• Profits from selling medicines. In many countries, drug retailers prescribe and sell medicines over-the-counter. The more they sell the more income they generate, leading to overuse of medicines, particularly the more expensive medicines.
  • Unrestricted availability of medicines. In many countries, prescription medicines such as antibiotics, are freely available over-the-counter. This leads to overuse, inappropriate self-medication and non-adherence to dosing regimes.
  • Overworked health personnel. Many prescribers have too little time with each patient, which can result in poor diagnosis and treatment. In such circumstances prescribers rely on prescribing habit as they do not have the time to update their knowledge of medicines.
  • Unaffordable medicines. Where medicines are unaffordable, people may not purchase a full course of treatment or may not purchase the medicines at all. Instead they may seek alternatives, such as medicines of non-assured quality from the Internet or other sources, or medicines prescribed to family or friends.
  • Lack of coordinated national pharmaceutical policy. Less than half of all countries implement the basic policies recommended by WHO to ensure the appropriate use of medicines. These include appropriate measures and infrastructure for monitoring and regulation of medicines use, and training and supervision for prescribing health workers.

What can be done to improve rational use of medicines?

WHO advises countries to implement national programmes to promote rational use of medicines through policies, structures, information and education. These include:

  • a national body to coordinate policies on medicine use and monitor their impact;
  • evidence-based clinical guidelines for training, supervision and supporting decision-making about medicines;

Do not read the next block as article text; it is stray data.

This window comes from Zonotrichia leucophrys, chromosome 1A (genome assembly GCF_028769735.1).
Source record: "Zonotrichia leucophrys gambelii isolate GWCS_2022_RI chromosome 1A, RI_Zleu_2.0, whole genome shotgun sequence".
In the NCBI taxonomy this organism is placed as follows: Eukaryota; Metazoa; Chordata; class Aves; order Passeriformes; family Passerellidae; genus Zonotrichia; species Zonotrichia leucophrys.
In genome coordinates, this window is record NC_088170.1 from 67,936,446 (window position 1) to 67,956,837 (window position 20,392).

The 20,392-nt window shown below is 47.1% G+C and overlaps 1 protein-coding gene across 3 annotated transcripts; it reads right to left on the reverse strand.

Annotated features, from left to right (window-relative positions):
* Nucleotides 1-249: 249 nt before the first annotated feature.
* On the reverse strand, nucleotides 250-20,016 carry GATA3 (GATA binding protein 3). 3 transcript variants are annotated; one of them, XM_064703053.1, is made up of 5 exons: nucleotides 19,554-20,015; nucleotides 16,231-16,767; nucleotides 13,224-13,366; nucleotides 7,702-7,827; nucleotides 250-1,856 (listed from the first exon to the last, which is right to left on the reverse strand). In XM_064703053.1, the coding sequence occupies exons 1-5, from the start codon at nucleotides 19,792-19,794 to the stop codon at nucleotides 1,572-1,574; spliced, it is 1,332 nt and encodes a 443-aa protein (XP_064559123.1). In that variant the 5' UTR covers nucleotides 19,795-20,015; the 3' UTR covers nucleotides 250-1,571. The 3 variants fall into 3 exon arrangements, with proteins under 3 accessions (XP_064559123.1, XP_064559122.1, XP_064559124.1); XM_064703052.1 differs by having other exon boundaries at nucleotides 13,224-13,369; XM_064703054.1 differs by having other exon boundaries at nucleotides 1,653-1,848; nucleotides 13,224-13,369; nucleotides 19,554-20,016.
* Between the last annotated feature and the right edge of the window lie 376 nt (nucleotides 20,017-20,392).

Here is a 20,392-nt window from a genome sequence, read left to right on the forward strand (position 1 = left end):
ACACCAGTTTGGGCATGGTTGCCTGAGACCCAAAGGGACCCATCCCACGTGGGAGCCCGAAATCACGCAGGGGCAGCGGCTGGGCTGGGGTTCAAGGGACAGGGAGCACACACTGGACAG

• lists of essential medicines used for medicine procurement and insurance reimbursement;
  • drug (medicines) and therapeutics committees in districts and hospitals to monitor and implement interventions to improve the use of medicines;
  • problem-based training in pharmacotherapy and prescribing in undergraduate curricula;
  • continuing medical education as a requirement of licensure;
  • publicly available independent and unbiased information about medicines for health personnel and consumers;
  • public education about medicines;
  • elimination of financial incentives that lead to improper prescribing, such as prescribers selling medicines for profit to supplement their income;
  • regulations to ensure that promotional activities meet ethical criteria; and
  • adequate funding to ensure availability of medicines and health personnel.

The most effective approach to improving medicines use in primary care in developing countries is a combination of education and supervision of health personnel, consumer education, and ensuring an adequate supply of appropriate medicines. Any of these alone have limited impact.

WHO response

To improve rational medicine use, WHO:

  • monitors global medicines use and pharmaceutical policy;
  • provides policy guidance and support to countries to monitor medicines use and to develop, implement and evaluate national strategies to promote rational use of medicines;
  • develops and delivers training programmes to national health professionals on how to monitor and improve medicines use at all levels of the health system.

1 Institute of Medicine. Microbial threats to health: emergence, detection and response. Washington DC, National Academics Press, 1998.

2 Strategic Council on Resistance in Europe. Resistance: a sensitive issue, the European roadmap to combat antimicrobial resistance. Utrecht, the Netherlands, SCORE, 2004.

3 Wiffen P, Gill M, Edwards J, Moore A. Adverse drug reactions in hospital patients: a systematic review of the prospective and retrospective studies. Bandolier Extra, 2002.

4 Reducing and preventing adverse drug events to decrease hospital costs. Agency for Healthcare Research and Quality, 2000.

For more information contact:

WHO Media centre
Telephone: +41 22 791 2222
E-mail: mediainquiries@who.int